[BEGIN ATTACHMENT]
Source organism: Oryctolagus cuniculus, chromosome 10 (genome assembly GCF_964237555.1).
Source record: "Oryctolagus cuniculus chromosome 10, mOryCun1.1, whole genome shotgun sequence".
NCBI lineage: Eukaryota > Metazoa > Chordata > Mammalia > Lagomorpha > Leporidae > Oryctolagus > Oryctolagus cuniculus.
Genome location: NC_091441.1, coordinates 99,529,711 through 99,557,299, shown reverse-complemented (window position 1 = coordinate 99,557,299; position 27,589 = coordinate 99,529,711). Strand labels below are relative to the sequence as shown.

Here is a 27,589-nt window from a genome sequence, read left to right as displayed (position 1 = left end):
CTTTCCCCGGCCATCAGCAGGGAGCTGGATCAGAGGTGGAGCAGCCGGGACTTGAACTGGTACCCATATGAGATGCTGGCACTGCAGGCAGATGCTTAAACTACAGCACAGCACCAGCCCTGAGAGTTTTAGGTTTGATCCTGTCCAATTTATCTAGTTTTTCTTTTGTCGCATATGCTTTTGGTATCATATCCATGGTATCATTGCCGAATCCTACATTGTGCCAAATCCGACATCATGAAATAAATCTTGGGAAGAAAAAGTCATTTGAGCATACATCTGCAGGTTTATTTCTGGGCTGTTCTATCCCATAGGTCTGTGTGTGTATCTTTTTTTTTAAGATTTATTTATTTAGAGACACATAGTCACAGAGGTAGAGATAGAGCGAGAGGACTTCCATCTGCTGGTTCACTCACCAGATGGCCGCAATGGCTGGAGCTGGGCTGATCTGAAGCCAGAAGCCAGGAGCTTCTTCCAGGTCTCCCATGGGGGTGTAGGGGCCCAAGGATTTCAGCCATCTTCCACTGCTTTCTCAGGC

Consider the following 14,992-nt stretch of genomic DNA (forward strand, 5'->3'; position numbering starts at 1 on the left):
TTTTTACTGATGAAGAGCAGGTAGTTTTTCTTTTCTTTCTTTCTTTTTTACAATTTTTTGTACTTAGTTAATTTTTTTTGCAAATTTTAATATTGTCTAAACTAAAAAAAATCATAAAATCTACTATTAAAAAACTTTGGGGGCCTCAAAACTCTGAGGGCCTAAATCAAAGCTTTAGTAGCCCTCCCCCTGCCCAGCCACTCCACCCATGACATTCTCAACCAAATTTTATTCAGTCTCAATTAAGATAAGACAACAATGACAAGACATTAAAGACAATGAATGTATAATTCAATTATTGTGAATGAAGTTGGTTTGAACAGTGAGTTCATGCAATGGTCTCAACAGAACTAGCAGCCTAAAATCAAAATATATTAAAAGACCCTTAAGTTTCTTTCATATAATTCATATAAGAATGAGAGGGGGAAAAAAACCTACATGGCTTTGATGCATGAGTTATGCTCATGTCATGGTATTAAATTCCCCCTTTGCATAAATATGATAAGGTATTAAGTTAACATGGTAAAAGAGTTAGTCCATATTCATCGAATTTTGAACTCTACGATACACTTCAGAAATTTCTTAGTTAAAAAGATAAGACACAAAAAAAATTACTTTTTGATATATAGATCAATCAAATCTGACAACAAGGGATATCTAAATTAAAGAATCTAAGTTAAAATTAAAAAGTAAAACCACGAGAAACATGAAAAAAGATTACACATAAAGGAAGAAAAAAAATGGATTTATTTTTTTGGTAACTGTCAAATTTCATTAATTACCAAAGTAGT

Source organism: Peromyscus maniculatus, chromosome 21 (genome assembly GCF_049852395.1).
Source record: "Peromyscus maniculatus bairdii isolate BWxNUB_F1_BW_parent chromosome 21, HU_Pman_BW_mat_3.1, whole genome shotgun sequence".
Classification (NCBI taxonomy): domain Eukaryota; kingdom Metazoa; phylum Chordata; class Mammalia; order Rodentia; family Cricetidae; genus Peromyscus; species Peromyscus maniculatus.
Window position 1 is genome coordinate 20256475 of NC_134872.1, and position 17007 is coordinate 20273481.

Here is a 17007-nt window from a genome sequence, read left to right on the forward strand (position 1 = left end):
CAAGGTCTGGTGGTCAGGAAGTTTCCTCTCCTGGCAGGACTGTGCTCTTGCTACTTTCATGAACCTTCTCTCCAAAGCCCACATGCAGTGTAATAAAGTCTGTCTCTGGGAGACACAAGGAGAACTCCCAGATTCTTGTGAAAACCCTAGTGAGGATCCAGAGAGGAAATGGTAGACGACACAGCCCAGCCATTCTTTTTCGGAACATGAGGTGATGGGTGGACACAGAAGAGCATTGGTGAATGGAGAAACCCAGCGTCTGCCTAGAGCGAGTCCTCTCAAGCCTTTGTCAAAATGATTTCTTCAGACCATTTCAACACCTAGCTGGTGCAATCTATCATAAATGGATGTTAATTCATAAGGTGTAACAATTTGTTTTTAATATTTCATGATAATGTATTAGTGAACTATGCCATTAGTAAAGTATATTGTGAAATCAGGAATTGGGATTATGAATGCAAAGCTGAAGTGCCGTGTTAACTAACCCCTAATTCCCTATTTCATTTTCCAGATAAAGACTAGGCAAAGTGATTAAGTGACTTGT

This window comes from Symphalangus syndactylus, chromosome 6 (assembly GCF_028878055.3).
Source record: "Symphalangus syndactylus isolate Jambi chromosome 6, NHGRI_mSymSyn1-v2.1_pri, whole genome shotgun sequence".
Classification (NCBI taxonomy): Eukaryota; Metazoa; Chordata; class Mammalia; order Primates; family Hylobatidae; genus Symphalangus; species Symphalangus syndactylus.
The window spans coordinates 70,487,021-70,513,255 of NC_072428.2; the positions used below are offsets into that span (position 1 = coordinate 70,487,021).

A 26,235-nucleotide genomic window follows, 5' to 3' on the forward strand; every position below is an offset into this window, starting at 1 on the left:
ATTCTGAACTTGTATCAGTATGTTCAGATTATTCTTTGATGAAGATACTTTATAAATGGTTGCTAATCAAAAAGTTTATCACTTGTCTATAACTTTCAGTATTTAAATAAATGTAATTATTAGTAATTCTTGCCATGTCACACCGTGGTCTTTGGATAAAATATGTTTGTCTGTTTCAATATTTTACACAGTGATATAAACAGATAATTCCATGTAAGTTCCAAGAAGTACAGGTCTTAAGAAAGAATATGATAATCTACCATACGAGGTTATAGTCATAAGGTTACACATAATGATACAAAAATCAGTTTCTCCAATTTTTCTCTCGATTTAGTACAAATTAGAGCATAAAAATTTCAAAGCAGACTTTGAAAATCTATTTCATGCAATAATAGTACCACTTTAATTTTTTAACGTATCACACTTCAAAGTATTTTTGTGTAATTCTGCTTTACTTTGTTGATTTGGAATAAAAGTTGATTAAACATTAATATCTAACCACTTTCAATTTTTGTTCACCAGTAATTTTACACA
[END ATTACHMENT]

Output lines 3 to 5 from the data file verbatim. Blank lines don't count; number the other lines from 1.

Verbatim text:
NCBI lineage: Eukaryota > Metazoa > Chordata > Mammalia > Lagomorpha > Leporidae > Oryctolagus > Oryctolagus cuniculus.
Genome location: NC_091441.1, coordinates 99,529,711 through 99,557,299, shown reverse-complemented (window position 1 = coordinate 99,557,299; position 27,589 = coordinate 99,529,711). Strand labels below are relative to the sequence as shown.

Here is a 27,589-nt window from a genome sequence, read left to right as displayed (position 1 = left end):